There is a HSE scheme for nurses who sustained Injuries due to assaults in the workplace. Guidelines for the operation of the scheme have been published which detail the eligibility requirements, rules and sick pay entitlements etc. There is also a personal injuries* insurance based scheme for nurses explained in the HSE HR Circular 04(A)/2008.

I was assaulted at work and my employer fired me ?

This is evidently wrong and unfair, however, can happen. If this occurs a former employee has a right to seek a legal remedy and invoke the provisions the Unfair Dismissals Acts legislation.

Redress for Unfair Dismissal

When an employee is dismissed unfairly the employee has the right to seek redress and bring a case to the Workplace Relations Commission. In these circumstances an employee has a right to seek:

  • Re-instatement to the position he/she held prior to the date of the termination;
  • Financial compensation for a period not exceeding the amount equivalent to a 104-weeks remuneration. 

An employee should note there is a strict legal time line to commence this action being within six months from the date of the dismissal.

Personal Injury* Claim Legal Remedy

If you have been injured as a result of the actions of someone else, you will have suffered what is termed a Tort, which is a civil wrong, and as an injured party you will have a right to initiate a legal action.

Time Limits

There is a limit regarding how long an injured person has to initiate a legal personal injury* claim legal action. This limit is pursuant to the statute of limitations act and if surpassed, it can cause your claim to be whats termed as statute barred from court. One has two years from the date of the incident to initiate the legal action, and there is a separate statute of limitation period rule for assault.

Frequently Asked Questions

What happens if you get attacked at work ?

Being assaulted at work evidently should not happen, but your employers response to such a situation is very important and will likely contribute to your feelings about what happened.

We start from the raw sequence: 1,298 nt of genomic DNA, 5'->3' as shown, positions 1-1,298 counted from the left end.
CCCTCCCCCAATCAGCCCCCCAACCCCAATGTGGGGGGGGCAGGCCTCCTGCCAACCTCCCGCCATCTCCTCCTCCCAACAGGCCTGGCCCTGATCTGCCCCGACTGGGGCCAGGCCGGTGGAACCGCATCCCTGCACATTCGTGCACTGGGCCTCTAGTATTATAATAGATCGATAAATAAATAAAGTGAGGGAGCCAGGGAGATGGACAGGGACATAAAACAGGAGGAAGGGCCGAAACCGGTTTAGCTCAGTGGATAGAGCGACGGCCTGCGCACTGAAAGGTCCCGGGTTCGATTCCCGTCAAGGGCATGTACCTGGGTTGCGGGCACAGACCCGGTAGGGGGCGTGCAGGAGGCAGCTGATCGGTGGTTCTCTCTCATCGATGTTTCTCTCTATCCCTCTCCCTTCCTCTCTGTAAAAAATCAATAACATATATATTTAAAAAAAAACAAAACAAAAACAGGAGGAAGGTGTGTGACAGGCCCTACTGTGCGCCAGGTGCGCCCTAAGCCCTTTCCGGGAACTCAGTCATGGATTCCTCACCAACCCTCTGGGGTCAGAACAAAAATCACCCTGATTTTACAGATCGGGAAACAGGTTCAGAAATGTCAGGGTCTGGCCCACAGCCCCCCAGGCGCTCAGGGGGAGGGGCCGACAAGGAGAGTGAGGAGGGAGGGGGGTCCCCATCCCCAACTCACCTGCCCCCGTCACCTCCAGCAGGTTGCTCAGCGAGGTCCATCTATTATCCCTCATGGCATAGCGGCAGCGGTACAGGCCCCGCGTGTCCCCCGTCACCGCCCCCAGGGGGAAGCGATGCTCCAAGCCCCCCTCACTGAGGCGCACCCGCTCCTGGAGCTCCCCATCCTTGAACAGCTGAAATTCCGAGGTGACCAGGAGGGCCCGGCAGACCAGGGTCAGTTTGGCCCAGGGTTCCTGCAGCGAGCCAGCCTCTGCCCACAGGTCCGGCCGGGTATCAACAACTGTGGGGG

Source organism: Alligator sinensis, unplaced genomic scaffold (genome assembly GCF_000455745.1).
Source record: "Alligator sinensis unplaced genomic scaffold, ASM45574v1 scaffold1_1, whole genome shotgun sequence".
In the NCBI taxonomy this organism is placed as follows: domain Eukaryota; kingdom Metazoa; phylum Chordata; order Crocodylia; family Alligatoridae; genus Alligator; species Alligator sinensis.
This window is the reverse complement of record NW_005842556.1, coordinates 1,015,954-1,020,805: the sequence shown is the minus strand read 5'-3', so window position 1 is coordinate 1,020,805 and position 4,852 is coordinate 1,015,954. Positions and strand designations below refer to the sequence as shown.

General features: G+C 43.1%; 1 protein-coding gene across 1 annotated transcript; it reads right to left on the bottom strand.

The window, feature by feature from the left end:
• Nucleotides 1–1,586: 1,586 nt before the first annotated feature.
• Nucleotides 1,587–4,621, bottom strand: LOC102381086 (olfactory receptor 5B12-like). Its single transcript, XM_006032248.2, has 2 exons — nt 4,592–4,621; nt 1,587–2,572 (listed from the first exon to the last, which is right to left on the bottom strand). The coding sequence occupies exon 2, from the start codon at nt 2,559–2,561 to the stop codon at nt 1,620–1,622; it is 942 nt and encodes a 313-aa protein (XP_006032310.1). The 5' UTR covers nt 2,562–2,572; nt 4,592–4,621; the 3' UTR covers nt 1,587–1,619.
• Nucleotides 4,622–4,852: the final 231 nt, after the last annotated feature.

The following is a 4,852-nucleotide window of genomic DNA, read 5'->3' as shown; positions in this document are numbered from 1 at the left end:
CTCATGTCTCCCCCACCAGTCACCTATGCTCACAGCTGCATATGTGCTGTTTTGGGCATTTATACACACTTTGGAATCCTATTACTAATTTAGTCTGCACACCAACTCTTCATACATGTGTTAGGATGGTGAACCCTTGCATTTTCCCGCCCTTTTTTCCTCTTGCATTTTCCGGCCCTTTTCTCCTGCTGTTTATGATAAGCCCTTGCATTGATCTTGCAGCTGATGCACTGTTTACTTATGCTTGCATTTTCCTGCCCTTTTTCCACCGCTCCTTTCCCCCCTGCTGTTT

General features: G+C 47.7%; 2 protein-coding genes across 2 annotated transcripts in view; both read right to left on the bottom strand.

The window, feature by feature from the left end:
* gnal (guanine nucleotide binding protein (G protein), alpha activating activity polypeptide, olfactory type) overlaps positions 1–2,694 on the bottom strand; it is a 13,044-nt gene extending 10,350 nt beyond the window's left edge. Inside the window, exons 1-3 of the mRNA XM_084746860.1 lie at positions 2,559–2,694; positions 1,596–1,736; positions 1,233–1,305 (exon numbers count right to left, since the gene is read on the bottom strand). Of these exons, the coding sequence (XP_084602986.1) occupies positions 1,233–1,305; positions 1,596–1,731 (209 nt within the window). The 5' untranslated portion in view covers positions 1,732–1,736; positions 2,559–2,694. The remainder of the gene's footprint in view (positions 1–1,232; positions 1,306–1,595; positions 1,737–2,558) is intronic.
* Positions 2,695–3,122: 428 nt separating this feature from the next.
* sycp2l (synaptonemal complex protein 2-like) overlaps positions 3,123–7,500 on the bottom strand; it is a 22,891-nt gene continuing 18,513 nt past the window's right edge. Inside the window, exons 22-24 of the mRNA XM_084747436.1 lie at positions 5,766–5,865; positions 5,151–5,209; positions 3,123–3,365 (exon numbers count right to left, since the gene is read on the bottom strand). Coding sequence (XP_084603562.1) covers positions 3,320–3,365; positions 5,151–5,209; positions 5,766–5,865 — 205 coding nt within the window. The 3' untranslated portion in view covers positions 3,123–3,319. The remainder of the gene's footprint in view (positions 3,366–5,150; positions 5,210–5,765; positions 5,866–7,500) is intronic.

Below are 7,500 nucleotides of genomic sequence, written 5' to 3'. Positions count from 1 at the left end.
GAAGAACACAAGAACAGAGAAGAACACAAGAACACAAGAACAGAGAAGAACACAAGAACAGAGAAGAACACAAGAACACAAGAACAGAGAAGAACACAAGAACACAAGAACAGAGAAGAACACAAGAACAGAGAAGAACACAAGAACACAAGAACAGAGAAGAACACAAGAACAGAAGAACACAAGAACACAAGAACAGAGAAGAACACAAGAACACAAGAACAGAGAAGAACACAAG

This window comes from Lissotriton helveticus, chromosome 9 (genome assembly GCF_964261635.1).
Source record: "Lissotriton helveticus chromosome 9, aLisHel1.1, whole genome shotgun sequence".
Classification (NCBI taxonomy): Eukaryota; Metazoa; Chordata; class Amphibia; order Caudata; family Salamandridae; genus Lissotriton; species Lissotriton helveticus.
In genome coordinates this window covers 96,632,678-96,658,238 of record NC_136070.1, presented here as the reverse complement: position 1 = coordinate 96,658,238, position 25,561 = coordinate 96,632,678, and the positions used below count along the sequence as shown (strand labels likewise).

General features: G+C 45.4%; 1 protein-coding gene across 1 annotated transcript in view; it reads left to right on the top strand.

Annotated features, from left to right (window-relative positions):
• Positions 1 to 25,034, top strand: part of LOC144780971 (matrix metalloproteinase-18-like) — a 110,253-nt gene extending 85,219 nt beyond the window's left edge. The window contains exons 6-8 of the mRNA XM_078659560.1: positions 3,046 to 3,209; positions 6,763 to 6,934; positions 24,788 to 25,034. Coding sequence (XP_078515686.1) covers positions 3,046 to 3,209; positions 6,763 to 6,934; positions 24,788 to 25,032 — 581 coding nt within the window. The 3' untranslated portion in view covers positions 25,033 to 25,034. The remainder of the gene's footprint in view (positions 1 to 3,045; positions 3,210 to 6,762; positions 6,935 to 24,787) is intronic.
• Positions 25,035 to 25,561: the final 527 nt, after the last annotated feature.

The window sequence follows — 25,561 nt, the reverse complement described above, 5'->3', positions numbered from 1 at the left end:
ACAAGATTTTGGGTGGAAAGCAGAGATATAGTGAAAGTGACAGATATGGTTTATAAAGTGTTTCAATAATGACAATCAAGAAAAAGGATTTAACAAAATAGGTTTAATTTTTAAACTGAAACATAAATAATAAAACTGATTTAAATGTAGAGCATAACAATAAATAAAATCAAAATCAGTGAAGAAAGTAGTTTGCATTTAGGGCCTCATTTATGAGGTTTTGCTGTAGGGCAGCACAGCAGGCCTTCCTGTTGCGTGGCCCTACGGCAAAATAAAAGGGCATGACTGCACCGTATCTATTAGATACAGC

Did your employer carry out an investigation is one question to consider ?

What sanction or disciplinary consequence did the employer impose, if a fellow worker conducted the assault ?

If you were in a residential home setting or with vulnerable people, your employer has a duty to you to prepare you with detail in terms of the residents you are going to be working with ? You should have received the care plan in advance of working with a new resident, for example.

A person who gets attacked at work may have a civil action option available to them and evidently assault is prohibited by Section 2, 3 & 4 of the Non-Fatal Offences Against the Person Act, therefore the matter can be referred to An Garda Siochana also.

What should you do if you are being attacked at work ?

Evidently the straightforward answer to this is to get out of the situation and obtain medical care.

What are your responsibilities as an employee ?

Section 13 of the Safety Health & Welfare at Work Act 2005 outlines an employees responsibility in terms.

In the context of an assault, if you are the witness to an assault, then the assault should be reported to the employer who may have an obligation to report it to the Health and Safety Authority.

Can you take a case against a co-worker ?

If the co-worker assaulted you, you potentially can yes. If you attend with a solicitor, they will also review any liability on behalf of the employer as there is a legal principle called vicarious liability, which involves a scenario where someone else, in this case, the employer, can be held liable for the omission(s) or act(s) of duty of care to the injured employee. Employers have statutory duties and a common law duty of care to ensure the safety of employees in the workplace.

Who has responsibilities regarding safety at work ?

Some of the employers responsibilities in this post but the short answer is that both the employer and employee have responsibilities for this.

DISCLAIMER

Please be advised that the above-mentioned material is intended as an overview and as a broad out-line of the topic discussed. It should not be considered as complete and comprehensive legal advice, nor act as an appropriate substitute.


Due care has been taken in the publication of this article and we do not accept legal liability as a result of reliance on any material covered in the above article.

Personal Injuries * In contentious business, a Solicitor may not calculate fees or other charges as a percentage or proportion of any award or settlement.